What follows are some brief thoughts on The Book of Eli. Warning: THERE ARE SPOILERS!
I quite got a kick of sorts from Carnegie's situation at the end of the film. He ended up getting what he wanted, yet at the same time, he DIDN'T get what he wanted. It was very oddly like a whole handful of real situations in which people partially get what they want. And I really liked the significance of his name, as he was most likely named after Andrew Carnegie, the steel baron.
I got a kick out of the resilient elderly couple. And I didn't realize that the husband was played by Michael Gambon. But I did recognize Malcolm McDowell as the head of the Alcatraz Printing Press.
The big question of the film was the blindness of Eli. All throughout the film, the audience can see his eyes from afar and they don't appear to be opaque. So, that could mean that all his other senses were able to compensate for his lack of vision OR he was legally blind and could somewhat see.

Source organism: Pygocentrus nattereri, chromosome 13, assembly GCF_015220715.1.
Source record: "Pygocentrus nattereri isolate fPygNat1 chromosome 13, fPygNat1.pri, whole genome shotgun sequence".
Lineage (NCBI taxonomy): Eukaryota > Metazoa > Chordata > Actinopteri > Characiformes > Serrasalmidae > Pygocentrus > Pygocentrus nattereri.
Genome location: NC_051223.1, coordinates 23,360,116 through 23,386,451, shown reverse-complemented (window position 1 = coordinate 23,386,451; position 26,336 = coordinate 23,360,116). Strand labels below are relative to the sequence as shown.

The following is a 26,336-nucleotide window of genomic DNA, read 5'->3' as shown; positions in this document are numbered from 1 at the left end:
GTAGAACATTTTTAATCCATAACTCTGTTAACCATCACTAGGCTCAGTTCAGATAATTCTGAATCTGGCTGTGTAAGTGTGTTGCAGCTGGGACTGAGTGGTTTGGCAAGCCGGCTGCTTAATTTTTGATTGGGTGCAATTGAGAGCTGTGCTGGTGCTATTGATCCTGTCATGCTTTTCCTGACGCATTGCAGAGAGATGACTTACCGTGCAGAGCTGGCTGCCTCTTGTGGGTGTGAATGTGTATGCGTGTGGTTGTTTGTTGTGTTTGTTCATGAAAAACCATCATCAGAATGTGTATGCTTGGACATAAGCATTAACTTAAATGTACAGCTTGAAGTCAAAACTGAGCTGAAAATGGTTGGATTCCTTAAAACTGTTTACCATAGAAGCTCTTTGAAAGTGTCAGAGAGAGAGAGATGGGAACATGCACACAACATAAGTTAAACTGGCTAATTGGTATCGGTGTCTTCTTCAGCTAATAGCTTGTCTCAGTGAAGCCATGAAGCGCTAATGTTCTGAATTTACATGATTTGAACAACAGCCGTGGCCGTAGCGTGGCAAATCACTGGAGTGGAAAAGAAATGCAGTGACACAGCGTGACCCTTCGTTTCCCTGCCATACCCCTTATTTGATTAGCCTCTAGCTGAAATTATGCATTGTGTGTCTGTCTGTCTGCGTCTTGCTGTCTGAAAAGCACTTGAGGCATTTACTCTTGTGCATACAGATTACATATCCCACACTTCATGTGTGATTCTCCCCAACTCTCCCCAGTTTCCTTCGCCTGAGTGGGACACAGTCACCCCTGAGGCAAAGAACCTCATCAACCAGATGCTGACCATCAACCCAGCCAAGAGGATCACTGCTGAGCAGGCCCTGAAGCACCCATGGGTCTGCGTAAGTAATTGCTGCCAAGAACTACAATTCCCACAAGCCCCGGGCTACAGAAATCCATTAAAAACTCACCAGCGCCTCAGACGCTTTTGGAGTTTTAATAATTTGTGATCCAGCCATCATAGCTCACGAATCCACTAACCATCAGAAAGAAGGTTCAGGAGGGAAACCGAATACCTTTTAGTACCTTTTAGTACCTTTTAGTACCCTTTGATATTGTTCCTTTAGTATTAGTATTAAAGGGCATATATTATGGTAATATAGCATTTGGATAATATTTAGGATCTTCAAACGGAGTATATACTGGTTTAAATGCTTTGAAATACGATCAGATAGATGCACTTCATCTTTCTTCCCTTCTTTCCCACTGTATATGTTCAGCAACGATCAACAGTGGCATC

I really liked the post-apocalyptic Western feel that the film had, as Eli was the lone traveler who came into town and shook it up and left.
As for the overall message, I felt that it was all about the importance of religion, which was quite evident. But the film didn't have a heavy handed religious message. It was more of two different sides fighting for the use of religion. Carnegie wanted to use it to control the illiterate and stupid. Eli wanted to protect it, as the morals are important to all peoples.
Any thoughts are appreciated. Or if you want to discuss this, leave a comment.
Until tomorrow! Allons-y, Alonso!
[Currently listening to "Life on Mars" by David Bowie]